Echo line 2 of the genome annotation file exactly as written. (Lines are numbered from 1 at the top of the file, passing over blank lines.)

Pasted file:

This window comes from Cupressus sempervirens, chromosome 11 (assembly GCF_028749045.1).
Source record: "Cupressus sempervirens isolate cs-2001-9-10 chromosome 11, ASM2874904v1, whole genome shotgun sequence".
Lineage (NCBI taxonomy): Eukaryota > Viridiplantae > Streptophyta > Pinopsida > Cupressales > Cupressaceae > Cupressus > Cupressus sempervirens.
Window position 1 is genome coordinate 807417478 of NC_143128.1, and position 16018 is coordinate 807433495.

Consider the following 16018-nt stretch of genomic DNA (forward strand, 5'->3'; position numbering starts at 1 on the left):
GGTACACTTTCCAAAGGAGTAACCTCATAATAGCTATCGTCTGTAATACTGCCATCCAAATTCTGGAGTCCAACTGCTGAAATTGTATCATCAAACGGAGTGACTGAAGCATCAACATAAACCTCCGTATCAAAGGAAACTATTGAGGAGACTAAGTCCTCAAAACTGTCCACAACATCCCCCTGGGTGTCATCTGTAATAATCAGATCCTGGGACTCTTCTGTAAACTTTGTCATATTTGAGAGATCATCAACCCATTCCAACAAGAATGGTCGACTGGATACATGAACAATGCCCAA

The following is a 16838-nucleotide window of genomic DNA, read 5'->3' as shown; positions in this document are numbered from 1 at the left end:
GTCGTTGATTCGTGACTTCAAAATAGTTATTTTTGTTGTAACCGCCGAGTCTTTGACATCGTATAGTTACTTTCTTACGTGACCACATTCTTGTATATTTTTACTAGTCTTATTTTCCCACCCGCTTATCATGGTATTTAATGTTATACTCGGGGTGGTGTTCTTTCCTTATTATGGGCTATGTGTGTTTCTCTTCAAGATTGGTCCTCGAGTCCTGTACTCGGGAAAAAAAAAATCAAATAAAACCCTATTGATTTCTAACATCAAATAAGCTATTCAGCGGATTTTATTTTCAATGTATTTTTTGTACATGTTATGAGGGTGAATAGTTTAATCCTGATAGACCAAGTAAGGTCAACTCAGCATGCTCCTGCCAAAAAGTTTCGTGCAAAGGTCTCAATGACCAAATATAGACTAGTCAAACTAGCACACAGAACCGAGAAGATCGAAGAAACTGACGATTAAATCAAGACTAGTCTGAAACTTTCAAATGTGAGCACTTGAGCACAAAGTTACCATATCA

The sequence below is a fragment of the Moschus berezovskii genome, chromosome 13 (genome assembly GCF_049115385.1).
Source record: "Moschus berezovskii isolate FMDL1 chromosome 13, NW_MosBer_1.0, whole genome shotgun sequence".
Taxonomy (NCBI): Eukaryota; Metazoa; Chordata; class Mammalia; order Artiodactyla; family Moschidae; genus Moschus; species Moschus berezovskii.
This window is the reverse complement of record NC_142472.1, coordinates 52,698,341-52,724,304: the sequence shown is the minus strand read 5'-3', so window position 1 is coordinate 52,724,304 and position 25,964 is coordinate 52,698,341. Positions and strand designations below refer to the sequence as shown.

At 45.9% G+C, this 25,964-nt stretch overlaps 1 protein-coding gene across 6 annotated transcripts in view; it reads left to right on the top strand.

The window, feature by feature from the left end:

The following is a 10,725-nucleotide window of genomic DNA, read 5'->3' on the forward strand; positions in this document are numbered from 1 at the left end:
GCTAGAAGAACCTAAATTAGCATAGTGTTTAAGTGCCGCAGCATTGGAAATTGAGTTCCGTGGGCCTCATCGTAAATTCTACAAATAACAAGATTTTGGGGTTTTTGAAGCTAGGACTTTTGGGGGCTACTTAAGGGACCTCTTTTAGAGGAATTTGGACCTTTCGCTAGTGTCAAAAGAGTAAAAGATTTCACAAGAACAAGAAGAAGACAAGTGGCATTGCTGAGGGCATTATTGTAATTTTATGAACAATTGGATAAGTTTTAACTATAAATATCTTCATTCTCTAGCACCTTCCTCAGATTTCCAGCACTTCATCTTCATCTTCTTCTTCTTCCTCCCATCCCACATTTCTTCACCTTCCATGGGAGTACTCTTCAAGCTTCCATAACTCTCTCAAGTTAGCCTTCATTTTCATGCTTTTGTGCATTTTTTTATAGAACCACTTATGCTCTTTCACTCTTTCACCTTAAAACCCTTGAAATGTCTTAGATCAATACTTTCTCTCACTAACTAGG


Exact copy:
Source record: "Cupressus sempervirens isolate cs-2001-9-10 chromosome 11, ASM2874904v1, whole genome shotgun sequence".